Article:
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JEFFERSON CITY - Missouri State Auditor Nicole Galloway released an audit Monday morning describing how taxpayer refunds have been intentionally delayed by the Office of Revenue and the Office of Administration.

The press release for the audit said the state was paying other expenses before the taxpayer refunds.

"As this audit shows, my office will not be deterred from protecting taxpayer dollars by a lack of cooperation from the administration or government secrecy trying to hinder our work," Galloway said.

For instance, in 2017 the Department of Revenue had $200 million ready to be given out as refunds. However, the audit said the "Office of Administration directed not to pay the refunds because other spending priorities came first."

The following is a statement released from Governor Eric Greitens' office:

"This is another cheap ploy from a Democrat who is desperate for headlines. The only thing that is unprecedented is the Auditor actually taking an interest in this issue—she ignored it under the previous administration. We’re changing many flawed practices from the past, and this is one of them. As we address this long-standing institutional issue, we look forward to the Auditor’s vocal support (although we understand that politics must come first for her.)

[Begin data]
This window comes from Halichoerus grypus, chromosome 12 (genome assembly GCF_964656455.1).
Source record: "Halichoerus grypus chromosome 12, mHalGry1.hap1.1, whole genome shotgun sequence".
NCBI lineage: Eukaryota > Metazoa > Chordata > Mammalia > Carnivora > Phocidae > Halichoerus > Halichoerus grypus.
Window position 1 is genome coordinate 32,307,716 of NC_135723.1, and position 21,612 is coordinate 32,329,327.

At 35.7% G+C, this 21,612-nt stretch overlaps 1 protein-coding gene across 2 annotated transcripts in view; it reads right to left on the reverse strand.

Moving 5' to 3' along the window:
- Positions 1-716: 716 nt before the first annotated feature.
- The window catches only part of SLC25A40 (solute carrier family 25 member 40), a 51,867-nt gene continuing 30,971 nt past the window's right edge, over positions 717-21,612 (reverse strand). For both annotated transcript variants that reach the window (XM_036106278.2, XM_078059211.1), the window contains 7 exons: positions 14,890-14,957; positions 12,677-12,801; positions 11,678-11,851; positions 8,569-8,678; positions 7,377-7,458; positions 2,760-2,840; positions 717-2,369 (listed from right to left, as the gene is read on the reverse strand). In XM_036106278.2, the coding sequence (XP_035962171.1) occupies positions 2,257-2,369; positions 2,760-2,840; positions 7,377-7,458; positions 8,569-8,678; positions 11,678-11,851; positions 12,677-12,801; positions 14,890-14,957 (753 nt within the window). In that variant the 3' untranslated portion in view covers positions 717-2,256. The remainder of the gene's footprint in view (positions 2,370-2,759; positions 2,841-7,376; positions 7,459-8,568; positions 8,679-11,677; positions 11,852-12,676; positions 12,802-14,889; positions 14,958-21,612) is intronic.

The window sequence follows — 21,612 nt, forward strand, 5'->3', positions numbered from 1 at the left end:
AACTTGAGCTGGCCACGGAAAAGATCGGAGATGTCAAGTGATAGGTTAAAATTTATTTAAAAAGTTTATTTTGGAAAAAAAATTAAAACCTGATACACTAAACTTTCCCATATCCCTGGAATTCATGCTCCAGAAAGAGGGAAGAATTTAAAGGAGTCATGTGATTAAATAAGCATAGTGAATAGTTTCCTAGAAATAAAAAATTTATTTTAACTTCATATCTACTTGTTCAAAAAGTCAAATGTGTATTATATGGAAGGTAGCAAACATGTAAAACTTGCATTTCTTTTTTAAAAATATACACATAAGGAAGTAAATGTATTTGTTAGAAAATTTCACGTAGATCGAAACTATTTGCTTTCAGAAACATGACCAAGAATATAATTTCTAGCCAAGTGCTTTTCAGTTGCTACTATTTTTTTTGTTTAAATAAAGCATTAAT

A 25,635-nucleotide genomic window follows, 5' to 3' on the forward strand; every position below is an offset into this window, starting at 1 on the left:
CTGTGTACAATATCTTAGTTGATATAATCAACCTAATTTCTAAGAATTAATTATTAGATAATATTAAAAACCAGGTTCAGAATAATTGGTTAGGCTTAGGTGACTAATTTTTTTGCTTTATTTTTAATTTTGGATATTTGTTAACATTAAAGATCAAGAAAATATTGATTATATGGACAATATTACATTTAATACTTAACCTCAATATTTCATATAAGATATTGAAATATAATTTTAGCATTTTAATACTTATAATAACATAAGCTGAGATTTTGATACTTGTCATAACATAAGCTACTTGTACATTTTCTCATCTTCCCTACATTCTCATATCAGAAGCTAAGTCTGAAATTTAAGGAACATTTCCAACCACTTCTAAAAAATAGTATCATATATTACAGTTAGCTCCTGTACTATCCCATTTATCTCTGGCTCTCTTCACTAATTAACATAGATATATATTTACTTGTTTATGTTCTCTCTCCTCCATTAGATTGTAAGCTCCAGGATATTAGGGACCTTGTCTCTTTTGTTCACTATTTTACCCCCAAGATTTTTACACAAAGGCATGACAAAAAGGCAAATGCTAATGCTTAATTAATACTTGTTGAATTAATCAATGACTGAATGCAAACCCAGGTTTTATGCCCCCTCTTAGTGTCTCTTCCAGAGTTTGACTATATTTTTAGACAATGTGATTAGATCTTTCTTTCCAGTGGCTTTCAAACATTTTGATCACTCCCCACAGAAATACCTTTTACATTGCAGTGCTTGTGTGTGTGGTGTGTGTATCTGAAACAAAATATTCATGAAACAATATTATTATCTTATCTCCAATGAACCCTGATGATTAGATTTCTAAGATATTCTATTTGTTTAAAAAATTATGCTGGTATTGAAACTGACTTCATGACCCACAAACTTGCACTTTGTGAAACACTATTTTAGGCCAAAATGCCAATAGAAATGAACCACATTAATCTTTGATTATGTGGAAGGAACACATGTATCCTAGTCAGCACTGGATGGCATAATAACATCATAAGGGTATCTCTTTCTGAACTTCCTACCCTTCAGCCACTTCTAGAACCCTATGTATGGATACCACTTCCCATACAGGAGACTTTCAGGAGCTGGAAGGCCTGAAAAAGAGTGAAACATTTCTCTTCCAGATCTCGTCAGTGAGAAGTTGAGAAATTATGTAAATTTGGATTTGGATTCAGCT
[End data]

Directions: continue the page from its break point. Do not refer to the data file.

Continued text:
Regarding the process of the audit, our administration provided everything that the Auditor was entitled to, which is why she had to withdraw her subpoena. Her stunts were simply an attempt for headlines. While Auditor Galloway is playing politics and posturing for the press, the Governor is working to deliver tax relief for Missouri families and fix the messes that liberal politicians like her have created."

The audit also said Missouri decreasing cash balance has slowed the refunds.

Missouri Taxpayer Joshua Naponiello said he's not impressed.

"I think the taxpayers should come first. I mean they're making us foot most of their bills in the first place, so I mean it would make sense that they should be giving us our money back," he said.

In 2017, 155,000 refunds were late and paid with interest. This resulted in an increase of 86 percent.

400,000 refunds were late and paid with no interest.

The state only pays interest if the total exceeds $1.

The audit said the state has been paying larger refunds first, to avoid larger interest penalties.

The audit can be read here.